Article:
New Delhi: Problems seem to follow Air India. Senior Air India pilot Arvind Katpalia who flew a flight on January 19, 2017 from Delhi to Bengaluru without taking the mandatory breath analyser test prior to the flight has finally been booked after more than a year due to the intervention of a court.

It’s a serious security concern since pre-breath analysis to ascertain whether one is flying in an inebriated condition and skipping the test is never an option.

Katpalia allegedly threatened Dr Nitin Sethi, DGCA’s doctor on duty, against insisting on the test. Dr Sethi later alleged the senior captain not only intimidated him — exercising a tremendous clout in the organisation — but also manipulated the record of the pre-breath analyser test.

In spite of that, almost no serious action was taken against him. The Indian Commercial Pilots Association (ICPA) had to approach a court of law to demand some action against him, much against the wish of the management. Now the Patiala House court has ordered Delhi Police to file an FIR.

In its order, the court stated, "... prima facie cognisable offences are made out which required detailed examination and collection of evidence. Hence, SHO, PS, IGI Airport is directed to register an FIR and investigate the present case”.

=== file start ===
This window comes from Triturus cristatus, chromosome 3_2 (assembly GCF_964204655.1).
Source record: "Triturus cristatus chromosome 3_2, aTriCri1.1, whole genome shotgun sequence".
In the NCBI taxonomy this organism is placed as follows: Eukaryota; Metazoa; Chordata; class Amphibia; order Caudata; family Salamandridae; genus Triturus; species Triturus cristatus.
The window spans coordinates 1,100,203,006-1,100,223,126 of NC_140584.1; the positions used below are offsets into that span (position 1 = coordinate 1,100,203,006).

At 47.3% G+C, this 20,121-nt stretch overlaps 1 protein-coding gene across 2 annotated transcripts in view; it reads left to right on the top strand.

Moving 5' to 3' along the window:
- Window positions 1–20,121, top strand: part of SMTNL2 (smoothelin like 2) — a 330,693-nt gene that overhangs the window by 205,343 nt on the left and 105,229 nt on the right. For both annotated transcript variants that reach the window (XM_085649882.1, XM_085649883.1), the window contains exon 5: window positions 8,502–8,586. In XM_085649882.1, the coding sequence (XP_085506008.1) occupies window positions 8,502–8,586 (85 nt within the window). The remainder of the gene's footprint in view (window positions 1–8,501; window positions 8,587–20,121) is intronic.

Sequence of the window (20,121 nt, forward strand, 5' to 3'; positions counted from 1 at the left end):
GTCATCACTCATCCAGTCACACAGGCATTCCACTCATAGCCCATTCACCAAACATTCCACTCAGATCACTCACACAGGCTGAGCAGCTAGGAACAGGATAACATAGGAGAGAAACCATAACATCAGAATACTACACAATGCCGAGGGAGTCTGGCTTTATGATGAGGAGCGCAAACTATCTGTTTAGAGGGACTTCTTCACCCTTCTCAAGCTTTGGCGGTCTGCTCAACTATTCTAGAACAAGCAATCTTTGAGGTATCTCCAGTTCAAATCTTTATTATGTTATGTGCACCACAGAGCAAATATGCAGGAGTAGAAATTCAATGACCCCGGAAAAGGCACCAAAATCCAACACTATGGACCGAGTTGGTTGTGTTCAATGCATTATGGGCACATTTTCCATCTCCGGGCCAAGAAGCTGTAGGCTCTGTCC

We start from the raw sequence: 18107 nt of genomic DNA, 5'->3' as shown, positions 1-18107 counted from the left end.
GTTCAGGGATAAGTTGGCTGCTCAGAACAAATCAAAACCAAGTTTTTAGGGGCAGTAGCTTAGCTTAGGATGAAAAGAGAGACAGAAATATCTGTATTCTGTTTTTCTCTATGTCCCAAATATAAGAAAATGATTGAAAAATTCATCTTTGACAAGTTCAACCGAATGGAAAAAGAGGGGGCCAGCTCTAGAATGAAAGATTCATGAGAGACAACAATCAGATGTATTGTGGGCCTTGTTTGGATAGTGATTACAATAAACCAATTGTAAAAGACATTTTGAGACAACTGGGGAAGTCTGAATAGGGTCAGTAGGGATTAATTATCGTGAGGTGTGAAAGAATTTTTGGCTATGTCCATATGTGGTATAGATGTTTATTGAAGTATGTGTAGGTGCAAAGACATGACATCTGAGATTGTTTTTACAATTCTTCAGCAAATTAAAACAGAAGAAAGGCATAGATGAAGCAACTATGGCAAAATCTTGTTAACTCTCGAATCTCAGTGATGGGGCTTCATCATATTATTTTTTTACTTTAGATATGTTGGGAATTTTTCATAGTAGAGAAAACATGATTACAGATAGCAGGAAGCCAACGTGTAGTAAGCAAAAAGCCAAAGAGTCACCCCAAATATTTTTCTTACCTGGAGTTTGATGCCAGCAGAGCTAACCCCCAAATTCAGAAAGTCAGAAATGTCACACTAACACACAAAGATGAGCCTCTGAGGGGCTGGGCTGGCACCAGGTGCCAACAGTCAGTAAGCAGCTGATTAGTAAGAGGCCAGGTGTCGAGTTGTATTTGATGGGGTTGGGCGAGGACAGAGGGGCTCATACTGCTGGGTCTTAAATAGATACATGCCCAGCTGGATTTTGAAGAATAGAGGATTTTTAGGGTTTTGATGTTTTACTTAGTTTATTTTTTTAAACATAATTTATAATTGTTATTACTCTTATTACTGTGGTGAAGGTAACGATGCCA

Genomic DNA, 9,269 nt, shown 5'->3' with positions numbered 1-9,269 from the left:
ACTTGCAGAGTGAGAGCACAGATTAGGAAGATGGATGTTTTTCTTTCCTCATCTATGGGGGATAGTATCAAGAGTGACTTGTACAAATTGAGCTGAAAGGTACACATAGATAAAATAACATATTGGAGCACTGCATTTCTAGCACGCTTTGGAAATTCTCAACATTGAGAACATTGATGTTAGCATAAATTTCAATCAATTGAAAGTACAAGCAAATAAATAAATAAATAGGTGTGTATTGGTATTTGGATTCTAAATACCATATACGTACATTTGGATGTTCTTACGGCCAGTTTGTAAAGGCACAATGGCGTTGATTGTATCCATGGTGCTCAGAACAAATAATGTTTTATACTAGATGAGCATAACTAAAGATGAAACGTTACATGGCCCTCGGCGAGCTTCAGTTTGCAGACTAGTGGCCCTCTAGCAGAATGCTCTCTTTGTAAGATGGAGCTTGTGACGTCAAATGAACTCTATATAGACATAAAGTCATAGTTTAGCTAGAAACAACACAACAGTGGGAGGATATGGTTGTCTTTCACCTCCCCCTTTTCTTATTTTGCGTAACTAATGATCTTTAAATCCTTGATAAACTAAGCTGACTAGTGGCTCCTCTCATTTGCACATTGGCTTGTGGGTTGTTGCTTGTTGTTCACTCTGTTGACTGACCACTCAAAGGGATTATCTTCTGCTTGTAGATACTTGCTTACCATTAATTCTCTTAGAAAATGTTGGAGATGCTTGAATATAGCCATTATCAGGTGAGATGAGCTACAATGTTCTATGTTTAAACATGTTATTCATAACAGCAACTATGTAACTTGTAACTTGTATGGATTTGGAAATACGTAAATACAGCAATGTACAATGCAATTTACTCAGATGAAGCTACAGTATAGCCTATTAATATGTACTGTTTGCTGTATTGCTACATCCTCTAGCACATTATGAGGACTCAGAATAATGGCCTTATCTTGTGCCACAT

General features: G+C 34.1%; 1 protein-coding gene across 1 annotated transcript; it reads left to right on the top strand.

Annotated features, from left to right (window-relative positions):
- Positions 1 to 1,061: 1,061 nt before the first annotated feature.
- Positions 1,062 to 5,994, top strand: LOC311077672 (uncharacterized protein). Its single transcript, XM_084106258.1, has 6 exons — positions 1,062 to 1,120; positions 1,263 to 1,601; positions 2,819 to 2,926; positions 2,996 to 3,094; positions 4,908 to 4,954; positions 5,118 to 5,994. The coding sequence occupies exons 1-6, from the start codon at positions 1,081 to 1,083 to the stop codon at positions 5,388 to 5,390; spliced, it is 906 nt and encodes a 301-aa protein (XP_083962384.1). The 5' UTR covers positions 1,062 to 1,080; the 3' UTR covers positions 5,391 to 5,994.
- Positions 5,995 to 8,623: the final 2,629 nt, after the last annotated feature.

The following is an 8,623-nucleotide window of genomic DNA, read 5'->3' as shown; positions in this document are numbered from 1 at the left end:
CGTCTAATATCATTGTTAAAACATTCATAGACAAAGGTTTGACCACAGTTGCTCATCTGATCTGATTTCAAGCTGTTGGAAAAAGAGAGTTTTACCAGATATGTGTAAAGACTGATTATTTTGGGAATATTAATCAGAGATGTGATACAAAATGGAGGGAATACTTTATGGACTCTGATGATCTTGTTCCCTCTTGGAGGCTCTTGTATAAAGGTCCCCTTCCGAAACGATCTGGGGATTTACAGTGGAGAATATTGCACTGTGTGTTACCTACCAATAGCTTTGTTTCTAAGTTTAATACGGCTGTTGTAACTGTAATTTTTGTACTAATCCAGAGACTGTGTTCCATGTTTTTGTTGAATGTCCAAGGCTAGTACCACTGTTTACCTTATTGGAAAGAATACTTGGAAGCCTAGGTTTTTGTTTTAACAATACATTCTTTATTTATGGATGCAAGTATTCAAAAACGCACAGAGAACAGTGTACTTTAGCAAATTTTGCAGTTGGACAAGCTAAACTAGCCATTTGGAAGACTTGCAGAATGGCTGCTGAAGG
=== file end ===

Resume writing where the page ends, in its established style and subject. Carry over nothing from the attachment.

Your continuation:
In what shows the gravity of the offence, the court ordered an FIR to be filed against Lalit Gupta, the Joint Directorate General of Civil Aviation (DGCA) as well.
An FIR has finally been lodged against the wayward pilot after 19 months of the alleged crime. The FIR was filed under Sections 201, 204, 465, 466, 471, 506, 202, 217, 279, 280, and 120B of the Indian Penal Code (IPC) as well as Section 11 of Aircraft Act, 1934.

The very fact the Joint DGCA has been named as a co-accused shows the influence the accused pilot wielded not only in Air India but also in the aviation body.

The ICPA has now shot off a letter to Civil Aviation Minister, pleading, “There is no further intervention, manipulation or intimidation by Capt Kathpalia or his office.”

But the question remains why it took 19 months to register an FIR against a pilot who is alleged to have flown thousands of people in a drunken state, thus risking their lives.